A leader should also place his or her team members in situations where they can make crucial decisions in the organization. Post-Recommendation Implementation Considerations The business world is one that is expected to present a lot of uncertainties regarding the future.
Organizational leaders should expect challenges and device a way of dealing with these challenges (Denhardt, Denhardt, & Aristigueta, 2015). Many issues arise for Chris Peterson in the DSS case. These challenges can face any organization and as a result, having a standard way and approach to solving them can be very instrumental in developing strong teams and organizations.
Some of the issues that arise for Chris Peterson include leading teams that have doubts concerning the impacts of the new strategies among them, leading of deals rather than individuals, and leading the long term projects rather than short term project.
Other issues include implementing new strategies that the management is still testing and which are likely to change in the future among other key issues. Priorities and Trade-Offs A good leadership style should weigh all the available priorities and create trade-offs so as to reap maximum benefits. First, balancing power and politics in an organizational setting is very important. As such, an organization should not use propaganda politics to gain power. Additionally, organizational leaders should ensure that power and responsibility are balanced (Denhardt, Denhardt, & Aristigueta, 2015). The choice of teams and leaderships should concentrate motivating employees so as to increase their productivity.
Successes of The Management Relationship In The Case Chris Peterson has quite a lot of experience in the field of project management. She had acquired this experience as she had been placed in charge of the implementation of new technology in some small district schools.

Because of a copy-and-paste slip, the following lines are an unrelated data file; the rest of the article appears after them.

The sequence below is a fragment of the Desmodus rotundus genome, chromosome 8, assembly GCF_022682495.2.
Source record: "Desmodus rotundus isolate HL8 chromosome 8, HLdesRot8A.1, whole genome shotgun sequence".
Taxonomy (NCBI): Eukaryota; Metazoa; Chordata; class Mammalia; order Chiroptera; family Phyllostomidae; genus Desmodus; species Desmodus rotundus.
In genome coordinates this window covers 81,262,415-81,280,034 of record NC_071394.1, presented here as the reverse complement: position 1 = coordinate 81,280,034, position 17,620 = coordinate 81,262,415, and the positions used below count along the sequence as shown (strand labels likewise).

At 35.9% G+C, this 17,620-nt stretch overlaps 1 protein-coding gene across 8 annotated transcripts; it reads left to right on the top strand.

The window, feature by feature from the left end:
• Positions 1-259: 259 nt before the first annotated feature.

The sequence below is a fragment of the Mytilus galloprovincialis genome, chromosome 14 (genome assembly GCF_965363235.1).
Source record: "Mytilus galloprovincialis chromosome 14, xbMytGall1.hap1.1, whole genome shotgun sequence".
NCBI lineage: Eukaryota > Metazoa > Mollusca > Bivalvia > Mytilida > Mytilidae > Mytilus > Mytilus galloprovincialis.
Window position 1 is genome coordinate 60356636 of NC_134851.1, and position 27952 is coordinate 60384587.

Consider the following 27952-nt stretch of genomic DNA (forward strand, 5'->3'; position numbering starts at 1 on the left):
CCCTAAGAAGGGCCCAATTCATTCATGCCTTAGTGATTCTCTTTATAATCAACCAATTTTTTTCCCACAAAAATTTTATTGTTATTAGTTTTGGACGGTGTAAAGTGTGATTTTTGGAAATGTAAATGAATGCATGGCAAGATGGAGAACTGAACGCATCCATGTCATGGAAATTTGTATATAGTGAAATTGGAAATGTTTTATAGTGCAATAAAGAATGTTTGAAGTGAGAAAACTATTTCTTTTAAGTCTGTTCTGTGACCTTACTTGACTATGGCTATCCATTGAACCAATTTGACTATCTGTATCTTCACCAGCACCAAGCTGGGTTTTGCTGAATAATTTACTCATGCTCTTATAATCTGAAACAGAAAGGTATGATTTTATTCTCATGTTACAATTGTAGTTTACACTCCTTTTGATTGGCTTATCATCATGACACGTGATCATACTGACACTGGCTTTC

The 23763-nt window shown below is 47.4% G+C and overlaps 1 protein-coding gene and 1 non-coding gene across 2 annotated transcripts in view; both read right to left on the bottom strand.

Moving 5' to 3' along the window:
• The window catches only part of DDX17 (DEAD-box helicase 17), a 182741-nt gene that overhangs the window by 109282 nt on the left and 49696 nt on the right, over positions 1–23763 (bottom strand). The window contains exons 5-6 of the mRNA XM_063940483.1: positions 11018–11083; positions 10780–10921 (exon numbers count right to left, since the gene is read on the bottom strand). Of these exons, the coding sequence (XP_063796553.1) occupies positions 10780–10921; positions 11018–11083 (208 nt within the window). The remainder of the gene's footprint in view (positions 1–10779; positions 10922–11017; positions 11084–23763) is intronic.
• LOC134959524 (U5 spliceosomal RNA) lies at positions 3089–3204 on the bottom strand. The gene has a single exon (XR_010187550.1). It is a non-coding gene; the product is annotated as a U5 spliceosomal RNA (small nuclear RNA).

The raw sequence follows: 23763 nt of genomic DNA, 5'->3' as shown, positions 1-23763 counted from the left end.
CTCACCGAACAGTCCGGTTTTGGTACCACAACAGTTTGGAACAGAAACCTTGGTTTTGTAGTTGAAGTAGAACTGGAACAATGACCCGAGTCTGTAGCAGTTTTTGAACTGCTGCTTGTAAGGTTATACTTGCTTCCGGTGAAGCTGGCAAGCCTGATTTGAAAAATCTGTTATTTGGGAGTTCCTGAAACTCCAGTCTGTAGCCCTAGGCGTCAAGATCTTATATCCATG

In the past, Chris Peterson has proven to be very successful in leading short term projects. Basing on her past success, she was chosen to lead a cross functional team. This task would present a couple of challenges to her because this was to be her first permanent team to lead.
Leadership styles may differ depending on the kind of team being led (Denhardt, Denhardt, & Aristigueta, 2015). Most obviously, one would expect that permanent and long terms team to be led differently from a short term team.
The challenges presented by these groups of teams would also be different hence prompting the use of different leadership approaches. Failures of the Management Relationship in the Case Despite the successes witnessed by Chris Peterson, there were still some areas where she failed as a team leader. First, she lost sight of the overall strategy of the organization in her bid to embrace her role as a team leader. By Meg terming her decision as final, it sounds quite de-motivating to Chris Peterson despite her efforts to accomplish the organization’s objectives. At least, Meg should have discussed the matter with Chris in a more professional way before reaching the final decision. Through this, the leaders do not seem to leverage the issue of organizational politics and power (Denhardt, Denhardt, & Aristigueta, 2015).